This invention offers a number of solutions not native to conventional powertrains having a single gearbox and generator:

1. The high torque is split between multiple gearboxes, with the input speed to each benefiting from the 5 to 20:1 step up between the ring gear and the pinions. This enables each of the powertrains to consist of commercially available components, with much higher gearbox input speed. This higher input speed and lower power per powertrain results in greatly reduced input torque. The summed cost of these higher speed, lower torque gearboxes is significantly less than the cost of a single low speed, high torque gearbox. In addition, the summed weight of these smaller gearboxes is significantly less than the weight of a single low speed, high torque gearbox.

2. The parallel powertrains in each nacelle offer an aspect of redundancy that would not be present with a single powertrain, eliminating the single point failure of an individual gearbox and generator. Should one powertrain suffer a fault, it may be taken off line, and the device may continue to generate electricity at a reduced capacity until maintenance is possible.

3. Efficiency may be boosted by taking powertrains off line when they are not required in lower input power periods. Because generators typically suffer greater efficiency reductions when operating below nominal power input, taking several powertrains off line may allow the remaining powertrains to operate nearer to their optimal efficiency. For instance, if a 750 kW turbine consisted of ten 75 kW systems, then two systems (opposite each other in the ring of powertrains for load balancing) could be taken off line when power production dips below 80%, allowing the remaining generating systems to remain nearer optimal generating efficiency. Typical efficiency gains may be from 1 to 5%, or 20 to 80% reduction in generator losses.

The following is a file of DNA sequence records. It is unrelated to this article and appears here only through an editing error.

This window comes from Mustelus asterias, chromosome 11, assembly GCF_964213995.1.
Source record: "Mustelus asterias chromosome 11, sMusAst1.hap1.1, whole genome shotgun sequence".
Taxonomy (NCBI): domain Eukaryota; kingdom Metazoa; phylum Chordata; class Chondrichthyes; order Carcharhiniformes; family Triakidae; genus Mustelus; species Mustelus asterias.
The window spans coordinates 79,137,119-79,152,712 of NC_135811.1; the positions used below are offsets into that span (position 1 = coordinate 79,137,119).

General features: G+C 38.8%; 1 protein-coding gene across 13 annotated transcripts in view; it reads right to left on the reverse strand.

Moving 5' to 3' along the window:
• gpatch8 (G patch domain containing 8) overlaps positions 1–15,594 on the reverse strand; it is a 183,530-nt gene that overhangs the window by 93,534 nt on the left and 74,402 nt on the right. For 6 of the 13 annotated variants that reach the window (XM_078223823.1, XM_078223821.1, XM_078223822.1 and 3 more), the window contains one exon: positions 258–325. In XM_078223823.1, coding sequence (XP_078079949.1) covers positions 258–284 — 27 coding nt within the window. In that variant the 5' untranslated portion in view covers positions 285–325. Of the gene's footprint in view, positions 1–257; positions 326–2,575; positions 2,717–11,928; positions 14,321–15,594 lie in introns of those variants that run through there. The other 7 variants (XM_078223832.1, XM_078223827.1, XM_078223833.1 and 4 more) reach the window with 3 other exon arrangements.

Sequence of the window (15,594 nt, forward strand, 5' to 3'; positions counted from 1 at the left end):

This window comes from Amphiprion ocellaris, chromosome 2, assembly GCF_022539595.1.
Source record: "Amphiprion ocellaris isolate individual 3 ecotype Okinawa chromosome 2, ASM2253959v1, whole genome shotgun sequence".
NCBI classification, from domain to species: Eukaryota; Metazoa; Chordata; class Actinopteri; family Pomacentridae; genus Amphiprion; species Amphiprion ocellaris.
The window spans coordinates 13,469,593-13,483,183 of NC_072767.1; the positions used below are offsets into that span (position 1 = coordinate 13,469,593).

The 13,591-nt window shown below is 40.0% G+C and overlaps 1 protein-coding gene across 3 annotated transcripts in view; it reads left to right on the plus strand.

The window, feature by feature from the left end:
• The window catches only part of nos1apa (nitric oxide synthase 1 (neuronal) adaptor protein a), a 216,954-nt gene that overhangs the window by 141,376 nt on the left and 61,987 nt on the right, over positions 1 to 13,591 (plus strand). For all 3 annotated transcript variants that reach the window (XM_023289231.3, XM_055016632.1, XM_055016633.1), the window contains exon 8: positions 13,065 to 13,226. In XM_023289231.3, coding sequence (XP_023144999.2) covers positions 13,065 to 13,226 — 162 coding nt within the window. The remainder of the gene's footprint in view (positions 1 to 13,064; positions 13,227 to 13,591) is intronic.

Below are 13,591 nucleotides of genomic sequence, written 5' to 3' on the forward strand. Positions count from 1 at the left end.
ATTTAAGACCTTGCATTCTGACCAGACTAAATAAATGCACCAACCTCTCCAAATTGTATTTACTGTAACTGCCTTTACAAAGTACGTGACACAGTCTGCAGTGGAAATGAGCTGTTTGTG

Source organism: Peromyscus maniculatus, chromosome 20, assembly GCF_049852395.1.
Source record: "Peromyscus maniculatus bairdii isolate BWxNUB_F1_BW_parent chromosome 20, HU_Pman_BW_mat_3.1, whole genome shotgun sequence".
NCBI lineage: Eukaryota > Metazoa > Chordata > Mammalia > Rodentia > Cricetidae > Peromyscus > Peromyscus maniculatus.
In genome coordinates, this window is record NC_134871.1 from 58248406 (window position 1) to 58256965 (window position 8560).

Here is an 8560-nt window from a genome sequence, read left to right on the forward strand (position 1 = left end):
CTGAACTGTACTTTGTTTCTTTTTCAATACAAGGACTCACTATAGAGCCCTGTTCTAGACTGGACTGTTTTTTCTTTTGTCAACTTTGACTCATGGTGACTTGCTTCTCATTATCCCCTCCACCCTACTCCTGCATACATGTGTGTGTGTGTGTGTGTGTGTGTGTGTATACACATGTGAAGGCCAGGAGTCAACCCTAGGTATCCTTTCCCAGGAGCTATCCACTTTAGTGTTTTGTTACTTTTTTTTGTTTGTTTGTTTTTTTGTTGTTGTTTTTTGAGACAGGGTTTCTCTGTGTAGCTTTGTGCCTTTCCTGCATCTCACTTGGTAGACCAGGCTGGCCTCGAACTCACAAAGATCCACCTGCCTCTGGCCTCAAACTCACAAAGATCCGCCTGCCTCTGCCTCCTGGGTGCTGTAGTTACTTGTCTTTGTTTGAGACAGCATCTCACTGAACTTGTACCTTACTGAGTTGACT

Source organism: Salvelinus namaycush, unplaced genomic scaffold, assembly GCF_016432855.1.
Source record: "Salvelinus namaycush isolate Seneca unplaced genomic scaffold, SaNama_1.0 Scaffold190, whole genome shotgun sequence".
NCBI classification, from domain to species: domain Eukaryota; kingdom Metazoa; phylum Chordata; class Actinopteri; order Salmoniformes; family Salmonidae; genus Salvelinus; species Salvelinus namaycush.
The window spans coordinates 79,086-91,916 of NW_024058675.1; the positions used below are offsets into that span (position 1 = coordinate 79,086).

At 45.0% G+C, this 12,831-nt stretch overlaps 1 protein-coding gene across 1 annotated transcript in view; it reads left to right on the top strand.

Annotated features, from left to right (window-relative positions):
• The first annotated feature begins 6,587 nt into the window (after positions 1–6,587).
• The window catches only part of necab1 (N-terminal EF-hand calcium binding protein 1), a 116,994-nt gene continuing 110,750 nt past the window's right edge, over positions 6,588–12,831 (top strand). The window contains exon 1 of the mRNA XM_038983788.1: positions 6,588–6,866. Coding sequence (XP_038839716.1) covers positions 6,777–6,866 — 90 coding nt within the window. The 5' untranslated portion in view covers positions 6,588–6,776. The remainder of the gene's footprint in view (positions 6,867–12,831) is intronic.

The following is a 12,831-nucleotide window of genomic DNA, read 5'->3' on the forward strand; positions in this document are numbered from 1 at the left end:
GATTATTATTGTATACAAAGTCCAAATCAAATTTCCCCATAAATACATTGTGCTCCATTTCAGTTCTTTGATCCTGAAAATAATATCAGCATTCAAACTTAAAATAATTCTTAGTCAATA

4. Generator and gearbox cooling may benefit from the reduced mass of individual components and from the spacing of components yielding additional air circulation.

5. Many of the smaller generating systems available are robustly designed and have very strong performance records, which may help to reduce powertrain faults and expensive maintenance time.